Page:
Emergency responders hard at work despite cold snap

Officials: Service calls have remained normal

INDIANAPOLIS - Although the cold weather shut down the City of Indianapolis on Tuesday, the city’s emergency responders couldn’t take the day off.

No matter the conditions or the challenges, officials with the Indianapolis Fire Department have answered every call in the coldest month in nearly four decades.

The department has relaxed the uniform standard, urging firefighters to layer up and dress in whatever keeps them warm and safe. Still, subfreezing and subzero temperatures make for a very humbling experience.

"These guys get out of a fire and they're already wearing 60 pounds of gear and they're soaking wet and they ultimately become ice cubes. You can literally go like that and ice falls off," engineer Matt Hahn said.

The firefighters at IFD Station 24 near 38th Street and Emerson Avenue respond to, on average, more than 3,000 emergency calls per year, making it one of the top five busiest houses in the city.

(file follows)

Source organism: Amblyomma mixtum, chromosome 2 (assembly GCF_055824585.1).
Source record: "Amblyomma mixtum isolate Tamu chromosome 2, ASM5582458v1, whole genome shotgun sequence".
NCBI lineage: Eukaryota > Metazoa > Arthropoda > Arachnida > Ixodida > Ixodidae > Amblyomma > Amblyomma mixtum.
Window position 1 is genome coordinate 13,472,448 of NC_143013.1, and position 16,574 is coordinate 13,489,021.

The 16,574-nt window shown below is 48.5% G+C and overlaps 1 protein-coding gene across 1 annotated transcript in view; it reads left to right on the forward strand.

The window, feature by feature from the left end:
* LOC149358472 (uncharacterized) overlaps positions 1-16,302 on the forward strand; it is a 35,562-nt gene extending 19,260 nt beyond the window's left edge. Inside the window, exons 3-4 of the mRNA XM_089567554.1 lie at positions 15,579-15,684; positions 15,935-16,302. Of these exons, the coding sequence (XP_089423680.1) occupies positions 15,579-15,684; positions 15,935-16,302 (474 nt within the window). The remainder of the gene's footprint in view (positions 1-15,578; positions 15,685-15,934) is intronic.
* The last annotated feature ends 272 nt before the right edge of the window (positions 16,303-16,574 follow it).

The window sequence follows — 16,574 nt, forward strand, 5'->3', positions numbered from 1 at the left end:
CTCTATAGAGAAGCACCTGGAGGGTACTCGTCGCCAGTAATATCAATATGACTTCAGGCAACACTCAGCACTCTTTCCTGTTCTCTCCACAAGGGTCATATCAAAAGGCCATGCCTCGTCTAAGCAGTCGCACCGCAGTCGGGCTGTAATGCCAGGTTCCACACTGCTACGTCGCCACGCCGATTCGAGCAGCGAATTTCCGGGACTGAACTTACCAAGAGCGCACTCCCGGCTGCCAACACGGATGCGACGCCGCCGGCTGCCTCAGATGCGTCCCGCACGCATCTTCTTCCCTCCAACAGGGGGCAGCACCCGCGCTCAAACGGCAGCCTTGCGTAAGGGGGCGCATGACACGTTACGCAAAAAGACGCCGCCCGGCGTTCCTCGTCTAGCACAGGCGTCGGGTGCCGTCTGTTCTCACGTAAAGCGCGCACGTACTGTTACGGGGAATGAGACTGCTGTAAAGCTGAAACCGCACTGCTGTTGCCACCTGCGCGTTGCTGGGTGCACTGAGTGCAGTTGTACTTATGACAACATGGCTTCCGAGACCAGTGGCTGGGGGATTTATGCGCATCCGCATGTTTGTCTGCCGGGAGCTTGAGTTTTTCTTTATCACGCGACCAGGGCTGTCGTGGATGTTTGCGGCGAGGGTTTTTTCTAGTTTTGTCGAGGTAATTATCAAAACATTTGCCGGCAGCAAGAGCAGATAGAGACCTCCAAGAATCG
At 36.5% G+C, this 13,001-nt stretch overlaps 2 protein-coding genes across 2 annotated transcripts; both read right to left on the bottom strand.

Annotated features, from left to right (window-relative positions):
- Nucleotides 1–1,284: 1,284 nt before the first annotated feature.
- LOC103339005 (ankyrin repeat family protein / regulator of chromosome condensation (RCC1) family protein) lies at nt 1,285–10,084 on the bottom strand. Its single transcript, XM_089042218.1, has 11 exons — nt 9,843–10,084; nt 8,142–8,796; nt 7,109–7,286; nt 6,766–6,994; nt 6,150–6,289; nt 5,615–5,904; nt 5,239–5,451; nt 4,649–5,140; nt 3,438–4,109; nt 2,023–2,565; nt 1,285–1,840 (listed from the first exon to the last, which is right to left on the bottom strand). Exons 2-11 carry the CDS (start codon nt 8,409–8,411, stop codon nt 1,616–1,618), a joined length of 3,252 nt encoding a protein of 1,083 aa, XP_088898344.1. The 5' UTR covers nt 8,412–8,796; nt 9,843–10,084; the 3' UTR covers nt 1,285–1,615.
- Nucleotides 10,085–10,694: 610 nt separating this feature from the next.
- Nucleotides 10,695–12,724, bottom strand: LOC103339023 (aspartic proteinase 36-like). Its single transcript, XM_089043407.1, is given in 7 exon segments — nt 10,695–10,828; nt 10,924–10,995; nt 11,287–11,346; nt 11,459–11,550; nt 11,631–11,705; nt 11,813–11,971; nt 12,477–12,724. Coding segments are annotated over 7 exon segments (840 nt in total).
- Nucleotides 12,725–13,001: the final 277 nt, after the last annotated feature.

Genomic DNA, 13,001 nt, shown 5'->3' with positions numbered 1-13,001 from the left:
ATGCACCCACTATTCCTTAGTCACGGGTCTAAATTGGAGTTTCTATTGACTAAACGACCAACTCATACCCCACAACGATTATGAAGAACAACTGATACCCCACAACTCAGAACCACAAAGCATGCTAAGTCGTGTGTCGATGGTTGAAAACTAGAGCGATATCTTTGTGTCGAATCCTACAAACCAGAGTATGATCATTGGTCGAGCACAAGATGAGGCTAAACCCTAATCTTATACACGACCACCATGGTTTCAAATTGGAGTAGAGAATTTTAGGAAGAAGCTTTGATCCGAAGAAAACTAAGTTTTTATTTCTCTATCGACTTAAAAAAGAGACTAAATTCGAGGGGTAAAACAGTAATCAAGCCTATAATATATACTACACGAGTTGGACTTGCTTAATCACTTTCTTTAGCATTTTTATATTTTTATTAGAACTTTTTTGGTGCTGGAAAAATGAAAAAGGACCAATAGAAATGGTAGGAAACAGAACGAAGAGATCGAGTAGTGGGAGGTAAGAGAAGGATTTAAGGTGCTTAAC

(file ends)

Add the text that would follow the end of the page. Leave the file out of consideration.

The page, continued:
The cold weather makes a challenging job even more difficult, but it makes firefighters more determined.

"This is what we do every day. The weather doesn't affect what we do. We're still going to respond. We're still going to do our job and we're going to stay out there as long as it takes," IFD Capt. Rita Reith said.

IFD has stopped short of calling for a modified response, a procedure which calls for a single piece of equipment to check out alarm calls that may not rise to the level of a true emergency. In the latest polar vortex, sometimes the greatest challenge is not a structure fire, but getting there.

"This is a difficult, this is a big responsibility. This bus doesn't stop on a dime. I've got four guys with families and we're going to get to the emergency where somebody is in need of us," Hahn said.

Despite the latest cold snap, fire officials said the calls for service have remained somewhat normal.

Follow Jack Rinehart on Twitter: @jackrinehart6

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